The Great Biden YOLO

President Joe Biden pitched a pair of new federal spending and taxation bills on a scale rarely seen, intended to have transformative effects on the economy and the role of government in the economy.

The $2 trillion American Jobs Plan infrastructure spending plan includes rebuilding physical infrastructure such as roads and bridges along with federal boosts to workforce development, in-home care, and domestic manufacturing.

The $1.8 trillion American Families Plan includes targeted tax credits and education spending to benefit middle and lower earners as well as a plan to raise revenue through higher corporate taxes and taxes on higher earners and holders of wealth.

President Biden

If the twin proposals pass with narrow Democratic majorities in the House and Senate, it will herald changes of a piece and on a scale with Lyndon Johnson’s Great Society.

I’m asking myself three questions about these plans. I figure I’m unlikely to sway your fixed opinions either way, but here goes. My three questions are:

Is massive federal government stimulus spending on infrastructure a good idea right now?

Are higher taxes on corporations and wealthy households, combined with targeted tax breaks on lower earners a good idea right now?

Is increasing the federal debt by an additional $4 trillion a good idea right now?

Each of these three questions can be further considered on economic terms, political terms, and moral terms. As a citizen, I’m interested in all of these questions, on all of these terms.

Let’s start with the plan for massive infrastructure spending at this moment in the economic cycle. It’s surprising.

What I mean is that in a sluggish, ailing economy – with let’s say above 10 percent unemployment like the Great Depression or even the Great Recession following 2008 – a massive government stimulus push makes tremendous sense. That’s basic Keynesian economics. 

We’re not in that zone right now. The July 2021 unemployment rate was 5.4 percent. Yes, that unemployment rate is still worse than pre-COVID levels (3.5 percent unemployment in February 2020) but we also haven’t even fully re-opened the economy yet. 

Vaccinations, herd immunity, and the resumption of economic normalcy may naturally get us back to the relatively roaring economy of pre-COVID February 2020, without any further federal stimulus. The stock market is hitting new highs every week. (Yes, I know the stock market is not the economy, but it is a highly visible leading indicator, which is why we refer to it). Real estate prices are, in general, on fire. (Yes, housing is also not the economy, but it is an important and visible subsector of it.) And the latest GDP number was 6.4 annual growth, higher than normal trend. A massive stimulus bill right now feels, at the very least, unprecedented. I harbor strong doubts about the size and the timing of this one.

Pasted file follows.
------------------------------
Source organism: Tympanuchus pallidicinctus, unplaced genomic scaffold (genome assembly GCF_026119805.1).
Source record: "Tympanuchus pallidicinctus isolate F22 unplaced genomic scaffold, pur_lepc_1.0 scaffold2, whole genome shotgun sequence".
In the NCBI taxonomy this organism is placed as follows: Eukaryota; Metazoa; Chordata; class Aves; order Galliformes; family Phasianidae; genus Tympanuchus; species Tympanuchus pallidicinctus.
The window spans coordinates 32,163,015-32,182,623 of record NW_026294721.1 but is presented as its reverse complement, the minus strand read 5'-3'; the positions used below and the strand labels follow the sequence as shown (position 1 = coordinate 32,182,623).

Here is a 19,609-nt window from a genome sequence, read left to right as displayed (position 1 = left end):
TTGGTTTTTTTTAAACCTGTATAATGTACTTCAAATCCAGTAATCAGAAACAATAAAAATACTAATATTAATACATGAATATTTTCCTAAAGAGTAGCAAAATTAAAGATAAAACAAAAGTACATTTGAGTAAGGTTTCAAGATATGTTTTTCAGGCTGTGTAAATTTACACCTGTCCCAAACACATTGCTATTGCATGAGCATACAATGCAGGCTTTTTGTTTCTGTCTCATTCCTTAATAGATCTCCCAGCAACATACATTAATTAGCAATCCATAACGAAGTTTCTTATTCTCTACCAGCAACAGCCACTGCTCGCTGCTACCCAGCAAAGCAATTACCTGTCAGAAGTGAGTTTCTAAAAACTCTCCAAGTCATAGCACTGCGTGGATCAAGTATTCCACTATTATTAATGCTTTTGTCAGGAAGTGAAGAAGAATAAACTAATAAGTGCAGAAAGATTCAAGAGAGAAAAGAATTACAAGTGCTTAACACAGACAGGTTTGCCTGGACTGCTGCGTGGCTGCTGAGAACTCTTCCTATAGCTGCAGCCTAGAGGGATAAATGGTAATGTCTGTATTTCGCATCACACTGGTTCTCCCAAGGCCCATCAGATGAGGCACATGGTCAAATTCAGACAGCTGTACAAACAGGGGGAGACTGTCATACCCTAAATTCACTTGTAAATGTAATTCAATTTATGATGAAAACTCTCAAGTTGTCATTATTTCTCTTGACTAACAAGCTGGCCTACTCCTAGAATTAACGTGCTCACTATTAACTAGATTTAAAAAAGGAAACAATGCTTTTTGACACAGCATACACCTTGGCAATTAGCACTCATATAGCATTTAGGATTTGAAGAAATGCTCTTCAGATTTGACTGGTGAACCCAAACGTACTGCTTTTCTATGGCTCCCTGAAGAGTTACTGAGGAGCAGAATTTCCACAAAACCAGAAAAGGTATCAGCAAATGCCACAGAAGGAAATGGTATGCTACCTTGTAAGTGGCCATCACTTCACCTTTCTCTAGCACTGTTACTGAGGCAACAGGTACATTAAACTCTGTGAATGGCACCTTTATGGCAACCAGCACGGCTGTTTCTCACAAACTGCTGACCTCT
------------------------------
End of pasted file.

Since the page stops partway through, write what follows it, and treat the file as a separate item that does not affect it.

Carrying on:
Unemployment through July 2021

What about the American Family Plan for higher taxes on corporations, higher earners, and capital gains taxes? I am here for it. I mean this more as a moral statement than an economic statement, since inequality is a leading problem of our time. But I also think it’s ok economically. First, because we need the additional revenue. Second, because the tax changes merely roll us back to times when the economy also grew strongly under higher corporate and upper income rates. Third, because tax rates and tax policy should alleviate, not exacerbate, inequality.

And the child and family support measures? I believe in expanded pre-K and community college access both morally and as an economic measure. I think poverty alleviation similarly has both moral and economic benefits, and we need to do more of those as well. We’ll be both a richer society and a better society for it.


Finally, what about expanding federal debt by $4 trillion more right now? Phew. This is the craziest part of the conversation. A conversation that we’re kind of not even having. Republicans blew their authority and credibility on the issue of fiscal responsibility long ago. 

If Biden gets this passed, it will mark a wholly different direction than the Clinton and Obama presidencies. Despite what critics said at the time and after, the Clinton administration prided itself on shrinking government. They actually balanced the federal budget and set a course for retiring federal debt. That seems forever ago but it was merely the year 2000. In that same spirit, Obama politically hamstrung his signature health care legislation by requiring that it pay for itself and not increase the federal deficit. In hindsight, this lack of generosity probably doomed it in the eyes of the many who needed it most. 

After a career in Congress built on being a deficit hawk, Paul Ryan shepherded a unified Republican Congress and Executive Branch to pass a $1.5 trillion tax cut in 2017, a tax cut that overwhelmingly favored upper earners and corporations. This is the opposite move than a real deficit hawk would make, but Ryan just YOLOd his own reputation for those sweet tax cuts.